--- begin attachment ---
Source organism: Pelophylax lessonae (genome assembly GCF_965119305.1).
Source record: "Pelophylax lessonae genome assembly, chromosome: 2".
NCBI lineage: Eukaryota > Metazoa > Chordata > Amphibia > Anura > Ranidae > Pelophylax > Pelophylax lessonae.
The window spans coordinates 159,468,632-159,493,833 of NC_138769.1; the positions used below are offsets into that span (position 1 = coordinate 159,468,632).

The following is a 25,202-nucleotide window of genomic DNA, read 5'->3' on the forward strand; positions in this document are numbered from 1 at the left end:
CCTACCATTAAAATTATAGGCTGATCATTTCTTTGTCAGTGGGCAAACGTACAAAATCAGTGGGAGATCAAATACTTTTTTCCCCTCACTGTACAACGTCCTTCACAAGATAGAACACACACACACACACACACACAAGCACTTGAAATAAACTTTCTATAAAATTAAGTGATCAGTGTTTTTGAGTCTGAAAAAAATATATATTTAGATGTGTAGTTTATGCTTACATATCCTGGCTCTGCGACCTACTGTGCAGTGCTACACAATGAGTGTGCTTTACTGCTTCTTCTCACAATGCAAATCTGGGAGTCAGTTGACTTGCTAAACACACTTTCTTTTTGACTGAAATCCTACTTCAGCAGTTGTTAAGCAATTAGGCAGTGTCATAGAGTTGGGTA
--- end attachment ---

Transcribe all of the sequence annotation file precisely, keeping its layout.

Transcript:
Source organism: Pelophylax lessonae (genome assembly GCF_965119305.1).
Source record: "Pelophylax lessonae genome assembly, chromosome: 2".
NCBI lineage: Eukaryota > Metazoa > Chordata > Amphibia > Anura > Ranidae > Pelophylax > Pelophylax lessonae.
The window spans coordinates 159,468,632-159,493,833 of NC_138769.1; the positions used below are offsets into that span (position 1 = coordinate 159,468,632).

The following is a 25,202-nucleotide window of genomic DNA, read 5'->3' on the forward strand; positions in this document are numbered from 1 at the left end:
CCTACCATTAAAATTATAGGCTGATCATTTCTTTGTCAGTGGGCAAACGTACAAAATCAGTGGGAGATCAAATACTTTTTTCCCCTCACTGTACAACGTCCTTCACAAGATAGAACACACACACACACACACACACAAGCACTTGAAATAAACTTTCTATAAAATTAAGTGATCAGTGTTTTTGAGTCTGAAAAAAATATATATTTAGATGTGTAGTTTATGCTTACATATCCTGGCTCTGCGACCTACTGTGCAGTGCTACACAATGAGTGTGCTTTACTGCTTCTTCTCACAATGCAAATCTGGGAGTCAGTTGACTTGCTAAACACACTTTCTTTTTGACTGAAATCCTACTTCAGCAGTTGTTAAGCAATTAGGCAGTGTCATAGAGTTGGGTA